A tale of three fathers

Personal influence on art and craft

(Note: there is a brief video of me lecturing on this topic on my professional blog. You can view it here.)

“In my beginning is my end.” T.S. Eliot

In his classic essay “Why I Write” George Orwell says we write for sheer egoism, aesthetic enthusiasm, historical impulse and political purpose, an observation with which I completely concur.

But this explains little about why we write the way we do. Clearly one aspect of this is the influence of other writers, writers who have moved us and awed us with the tangible delight of words on a page.

Their work becomes in some collective way a source of our craft, as argued so elegantly in Francine Prose’s book Reading Like a Writer, a Guide for People who Love Books and for Those who Want to Write Them. Prose (what a happy name for such a task) argues convincingly for the value of reading literature closely for the necessary models for writing it well.

But our motivation and process are more likely influenced by people we actually know, like our fathers.

Take William Zinsser, for example. In his classic volume On Writing Well, he provides practical, useful advice for writers who want to write clearly and effectively. But in his final chapter, “Write as Well as You Can,” he points to the influences of his early life, including a mother who liked to clip thing out of the newspaper that delighted her for their style, wit or vision.

His dad, on the other hand, owned a company that made shellac and had been in the family three generations. He was a man who loved his business, an art “to be practiced with imagination and only the best ingredients, and who clearly expected his son to follow in his footsteps.

It was not from his mother’s love of literature, however, but from his father’s world of business that Zinsser inherited his craftsman’s ethic. He says “When I found myself endlessly rewriting what I had endlessly rewritten, determined to write better than everybody who was competing for the same space, the inner voice I was hearing was the voice of my father talking about shellac.”

The poet John Leax tells a similar story in Grace is Where I Live. He remembers visiting his home after his dad died. His dad, who bought and tamed four treeless acres outside of Pittsburg with woods and gardens and ponds, was not a poet at all. In fact, he once confessed to his son that he had never read a work of fiction.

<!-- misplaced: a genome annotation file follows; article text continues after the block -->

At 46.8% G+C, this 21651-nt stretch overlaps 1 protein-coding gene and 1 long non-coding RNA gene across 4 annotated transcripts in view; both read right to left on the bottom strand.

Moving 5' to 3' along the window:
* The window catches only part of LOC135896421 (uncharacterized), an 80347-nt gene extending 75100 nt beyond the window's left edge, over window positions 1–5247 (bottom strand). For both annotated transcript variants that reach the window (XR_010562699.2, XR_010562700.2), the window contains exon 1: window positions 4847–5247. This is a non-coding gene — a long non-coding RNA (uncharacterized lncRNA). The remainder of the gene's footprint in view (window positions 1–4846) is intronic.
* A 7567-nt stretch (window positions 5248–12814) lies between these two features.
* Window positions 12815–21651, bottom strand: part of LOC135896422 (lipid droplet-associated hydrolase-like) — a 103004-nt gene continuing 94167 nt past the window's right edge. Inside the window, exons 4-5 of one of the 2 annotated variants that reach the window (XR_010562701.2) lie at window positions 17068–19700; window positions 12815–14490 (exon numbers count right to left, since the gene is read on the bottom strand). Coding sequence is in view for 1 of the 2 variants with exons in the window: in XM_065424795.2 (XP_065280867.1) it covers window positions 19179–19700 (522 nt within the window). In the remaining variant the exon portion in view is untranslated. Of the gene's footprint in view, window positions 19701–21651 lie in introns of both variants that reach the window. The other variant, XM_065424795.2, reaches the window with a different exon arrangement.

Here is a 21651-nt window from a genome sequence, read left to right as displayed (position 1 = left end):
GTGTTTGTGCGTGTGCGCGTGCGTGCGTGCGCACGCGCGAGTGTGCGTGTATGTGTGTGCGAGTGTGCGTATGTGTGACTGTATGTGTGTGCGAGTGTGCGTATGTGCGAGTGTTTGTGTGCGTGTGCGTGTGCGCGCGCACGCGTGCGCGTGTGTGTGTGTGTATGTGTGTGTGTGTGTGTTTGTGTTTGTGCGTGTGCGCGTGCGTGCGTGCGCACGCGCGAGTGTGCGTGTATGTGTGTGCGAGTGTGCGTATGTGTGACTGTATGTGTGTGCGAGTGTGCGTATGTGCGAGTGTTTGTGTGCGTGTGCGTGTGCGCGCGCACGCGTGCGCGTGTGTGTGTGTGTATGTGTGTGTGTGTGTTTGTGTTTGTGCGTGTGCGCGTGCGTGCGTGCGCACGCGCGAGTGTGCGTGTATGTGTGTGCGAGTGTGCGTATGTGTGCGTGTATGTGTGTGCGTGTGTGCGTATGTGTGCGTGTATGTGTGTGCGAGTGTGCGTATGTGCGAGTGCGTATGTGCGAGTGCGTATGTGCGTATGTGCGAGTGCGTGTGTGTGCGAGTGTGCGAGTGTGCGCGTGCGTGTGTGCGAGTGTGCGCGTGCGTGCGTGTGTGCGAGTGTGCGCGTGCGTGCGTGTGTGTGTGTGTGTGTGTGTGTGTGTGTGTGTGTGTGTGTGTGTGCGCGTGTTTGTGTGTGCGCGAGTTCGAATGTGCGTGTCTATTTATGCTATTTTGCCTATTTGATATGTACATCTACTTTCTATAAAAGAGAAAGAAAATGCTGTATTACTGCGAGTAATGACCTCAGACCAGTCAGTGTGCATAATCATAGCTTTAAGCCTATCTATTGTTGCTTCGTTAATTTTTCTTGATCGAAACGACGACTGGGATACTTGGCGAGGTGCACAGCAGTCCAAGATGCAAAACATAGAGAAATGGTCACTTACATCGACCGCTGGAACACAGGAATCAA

He remembers his dad as one who seldom rose to self consciousness, who lived in the present and found pleasure in what he could touch, free, as it were, “of the burden of finishing that diminishes the working.” In such work Leax says his dad reached for holiness, “setting aside what one is to become what God wills.”

“My father was a craftsman who cared more for the act of making, for the assault on perfection, than for the finished product,” writes Leax, and this has become true of Leax himself, “although I work not in woods but in words.”

Fortunately for me, my own father’s craft was words. And wood. As a pastor, builder, artist, writer, he was in fact a multi-talented entrepreneur who taught me that words were powerful channels of vision and grace.

I learned much about craft from him, even before he used to edit my papers in college. He was an English major in college who always took words seriously and prepared sermons thoughtfully.

He was forceful but gracious in the pulpit, with a southern style that reflects the best possible understanding of the term. Think of the elegance of the King James version crossed with the plain style of a builder’s son and you have only begun to understand what it was like to hear him preach.

But what I learned from him as a writer was more about motivation than craft. Dad believed the gospel could change others because it changed him. He never gave up on people, and believed long after I had given up on them that they could be transformed by the truth of the gospel.

Understanding that what we say has the ability to change what others think and do is a great gift for one who writes. This was especially true of my dad, whose integrity and humility were framed by the biblical mandate that we “speak the truth in love. (Ephesians 4:15)”

I’m reminded of another preacher, the author of Ecclesiastes, who says in chapter 11:

The Preacher sought to find words of delight,
and uprightly he wrote words of truth.
The words of the wise are like goads,
and like nails firmly fixed are the collected sayings.

He goes on to say that “of making many books there is no end, and much study is a weariness to the flesh.”

Writers understand that. That’s why in the end we are as concerned with the power of words as with their beauty, otherwise why would we do it? And if we write with passion and intensity, we focus on the why as well as the way.

It helps to reflect on those who have nurtured these things. Style may reflect a confluence of influences, but motivation is usually more personal.

And important.

3 thoughts on “A tale of three fathers”

  1. I credit my mother and sister for my initial love of words (and music), but I think the Holy Spirit has taught me to reverently respect the transformative power of words for either good or bad–a responsibility I try to take very seriously every day.

  2. My mom taught me to read and enrolled me in a book club when I was four, supporting my book habit long before I could do so on my own. She taught by example that a long and newsy letter is a gift. I remember watching as she wrote others, page after page in her beautiful penmanship, reaching out to loved ones scattered far away. I still have all the letters she wrote to me.

    Thank you for a beautiful post that reminds me why I love the written word so much.

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